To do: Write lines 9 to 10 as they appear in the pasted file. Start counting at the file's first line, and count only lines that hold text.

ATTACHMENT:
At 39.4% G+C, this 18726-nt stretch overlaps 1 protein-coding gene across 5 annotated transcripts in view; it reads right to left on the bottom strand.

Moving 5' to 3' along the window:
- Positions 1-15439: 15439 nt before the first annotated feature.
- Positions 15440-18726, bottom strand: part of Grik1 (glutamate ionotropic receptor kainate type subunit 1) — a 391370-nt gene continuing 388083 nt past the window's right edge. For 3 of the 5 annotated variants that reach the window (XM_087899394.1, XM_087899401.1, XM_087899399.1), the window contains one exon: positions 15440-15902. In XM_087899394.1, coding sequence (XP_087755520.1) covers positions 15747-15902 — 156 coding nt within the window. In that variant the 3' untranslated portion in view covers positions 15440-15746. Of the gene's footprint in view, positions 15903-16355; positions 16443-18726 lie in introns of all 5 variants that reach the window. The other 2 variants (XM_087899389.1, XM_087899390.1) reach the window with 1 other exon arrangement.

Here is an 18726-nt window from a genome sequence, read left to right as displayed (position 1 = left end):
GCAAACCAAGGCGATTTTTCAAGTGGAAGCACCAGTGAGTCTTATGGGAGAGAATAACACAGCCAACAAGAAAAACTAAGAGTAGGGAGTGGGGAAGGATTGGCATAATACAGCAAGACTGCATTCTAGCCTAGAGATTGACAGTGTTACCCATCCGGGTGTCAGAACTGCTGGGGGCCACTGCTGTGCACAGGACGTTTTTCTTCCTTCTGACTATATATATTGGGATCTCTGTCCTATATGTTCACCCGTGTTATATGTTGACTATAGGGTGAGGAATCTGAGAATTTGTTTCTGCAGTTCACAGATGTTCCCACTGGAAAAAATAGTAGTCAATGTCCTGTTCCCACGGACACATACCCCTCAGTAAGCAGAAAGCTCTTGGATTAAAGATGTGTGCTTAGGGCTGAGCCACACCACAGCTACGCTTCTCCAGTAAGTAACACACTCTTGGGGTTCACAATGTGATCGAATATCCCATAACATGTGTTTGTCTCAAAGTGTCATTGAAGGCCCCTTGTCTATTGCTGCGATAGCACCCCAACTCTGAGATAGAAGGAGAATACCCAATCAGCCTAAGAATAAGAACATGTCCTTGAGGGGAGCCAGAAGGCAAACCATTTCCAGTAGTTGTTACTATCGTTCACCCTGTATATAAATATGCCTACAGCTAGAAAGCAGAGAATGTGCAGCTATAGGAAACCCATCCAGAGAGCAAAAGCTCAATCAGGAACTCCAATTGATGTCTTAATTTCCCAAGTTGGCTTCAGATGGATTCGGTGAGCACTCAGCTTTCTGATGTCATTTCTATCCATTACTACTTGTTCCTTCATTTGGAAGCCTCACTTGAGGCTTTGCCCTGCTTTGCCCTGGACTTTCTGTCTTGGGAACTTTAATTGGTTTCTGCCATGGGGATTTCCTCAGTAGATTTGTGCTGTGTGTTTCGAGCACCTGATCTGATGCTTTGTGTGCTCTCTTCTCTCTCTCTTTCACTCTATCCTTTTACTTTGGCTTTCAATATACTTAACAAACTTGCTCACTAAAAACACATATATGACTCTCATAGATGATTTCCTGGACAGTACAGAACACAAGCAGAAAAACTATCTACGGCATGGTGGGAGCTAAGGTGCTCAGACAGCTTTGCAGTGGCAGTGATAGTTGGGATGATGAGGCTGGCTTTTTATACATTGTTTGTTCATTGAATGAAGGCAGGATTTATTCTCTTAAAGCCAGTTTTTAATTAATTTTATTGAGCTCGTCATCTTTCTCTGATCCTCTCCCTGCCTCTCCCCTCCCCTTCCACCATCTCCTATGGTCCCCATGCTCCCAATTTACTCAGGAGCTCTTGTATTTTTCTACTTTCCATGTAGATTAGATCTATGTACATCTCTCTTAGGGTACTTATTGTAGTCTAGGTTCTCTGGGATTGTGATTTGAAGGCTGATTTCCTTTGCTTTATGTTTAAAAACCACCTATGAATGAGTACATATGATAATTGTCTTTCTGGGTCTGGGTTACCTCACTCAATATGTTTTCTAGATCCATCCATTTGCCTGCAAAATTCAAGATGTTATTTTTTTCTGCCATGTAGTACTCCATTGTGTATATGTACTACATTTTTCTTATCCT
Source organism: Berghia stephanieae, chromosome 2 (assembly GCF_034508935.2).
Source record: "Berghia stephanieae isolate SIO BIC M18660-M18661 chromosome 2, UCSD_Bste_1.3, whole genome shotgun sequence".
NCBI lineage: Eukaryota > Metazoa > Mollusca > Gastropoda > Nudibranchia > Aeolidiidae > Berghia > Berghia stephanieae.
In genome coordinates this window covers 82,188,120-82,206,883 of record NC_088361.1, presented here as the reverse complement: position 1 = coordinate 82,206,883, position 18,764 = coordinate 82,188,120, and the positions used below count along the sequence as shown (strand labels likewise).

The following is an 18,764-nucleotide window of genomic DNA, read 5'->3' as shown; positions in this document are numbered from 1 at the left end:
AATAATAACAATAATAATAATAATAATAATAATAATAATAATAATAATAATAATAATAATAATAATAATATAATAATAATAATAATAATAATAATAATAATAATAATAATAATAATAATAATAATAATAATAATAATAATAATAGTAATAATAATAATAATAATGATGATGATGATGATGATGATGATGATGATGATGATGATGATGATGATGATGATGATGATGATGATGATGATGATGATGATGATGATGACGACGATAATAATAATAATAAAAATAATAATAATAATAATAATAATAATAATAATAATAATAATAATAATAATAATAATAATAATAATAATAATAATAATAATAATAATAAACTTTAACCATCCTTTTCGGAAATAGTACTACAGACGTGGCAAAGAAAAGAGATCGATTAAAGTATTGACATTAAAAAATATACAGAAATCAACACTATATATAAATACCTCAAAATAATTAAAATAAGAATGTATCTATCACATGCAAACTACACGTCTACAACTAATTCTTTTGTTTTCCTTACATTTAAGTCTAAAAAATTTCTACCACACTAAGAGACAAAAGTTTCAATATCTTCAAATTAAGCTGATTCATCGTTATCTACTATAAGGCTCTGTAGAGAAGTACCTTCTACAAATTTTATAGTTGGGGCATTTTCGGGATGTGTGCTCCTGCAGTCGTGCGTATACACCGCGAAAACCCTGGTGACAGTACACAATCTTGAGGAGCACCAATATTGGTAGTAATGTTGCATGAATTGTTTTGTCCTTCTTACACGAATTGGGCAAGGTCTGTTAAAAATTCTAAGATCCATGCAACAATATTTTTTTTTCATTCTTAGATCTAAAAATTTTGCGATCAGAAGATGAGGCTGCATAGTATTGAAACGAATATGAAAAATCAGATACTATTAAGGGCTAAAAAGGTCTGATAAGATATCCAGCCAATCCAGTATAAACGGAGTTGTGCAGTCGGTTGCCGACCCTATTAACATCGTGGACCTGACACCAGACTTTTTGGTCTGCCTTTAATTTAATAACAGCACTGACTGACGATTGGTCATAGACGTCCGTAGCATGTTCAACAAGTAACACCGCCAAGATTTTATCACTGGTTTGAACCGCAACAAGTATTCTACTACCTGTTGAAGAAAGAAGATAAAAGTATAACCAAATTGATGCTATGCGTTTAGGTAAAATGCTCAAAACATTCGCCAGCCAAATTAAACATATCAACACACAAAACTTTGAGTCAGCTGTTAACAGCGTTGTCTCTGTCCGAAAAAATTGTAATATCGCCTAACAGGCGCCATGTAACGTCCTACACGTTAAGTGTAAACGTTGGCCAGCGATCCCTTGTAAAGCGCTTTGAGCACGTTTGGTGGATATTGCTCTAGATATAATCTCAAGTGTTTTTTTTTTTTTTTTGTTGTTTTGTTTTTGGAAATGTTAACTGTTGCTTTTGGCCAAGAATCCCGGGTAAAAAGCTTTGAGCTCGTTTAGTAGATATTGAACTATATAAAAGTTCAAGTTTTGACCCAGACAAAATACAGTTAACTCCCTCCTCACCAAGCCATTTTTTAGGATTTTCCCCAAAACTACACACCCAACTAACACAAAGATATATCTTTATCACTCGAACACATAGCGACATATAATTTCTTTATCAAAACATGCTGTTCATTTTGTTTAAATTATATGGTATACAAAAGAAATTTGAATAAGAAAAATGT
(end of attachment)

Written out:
NCBI lineage: Eukaryota > Metazoa > Mollusca > Gastropoda > Nudibranchia > Aeolidiidae > Berghia > Berghia stephanieae.
In genome coordinates this window covers 82,188,120-82,206,883 of record NC_088361.1, presented here as the reverse complement: position 1 = coordinate 82,206,883, position 18,764 = coordinate 82,188,120, and the positions used below count along the sequence as shown (strand labels likewise).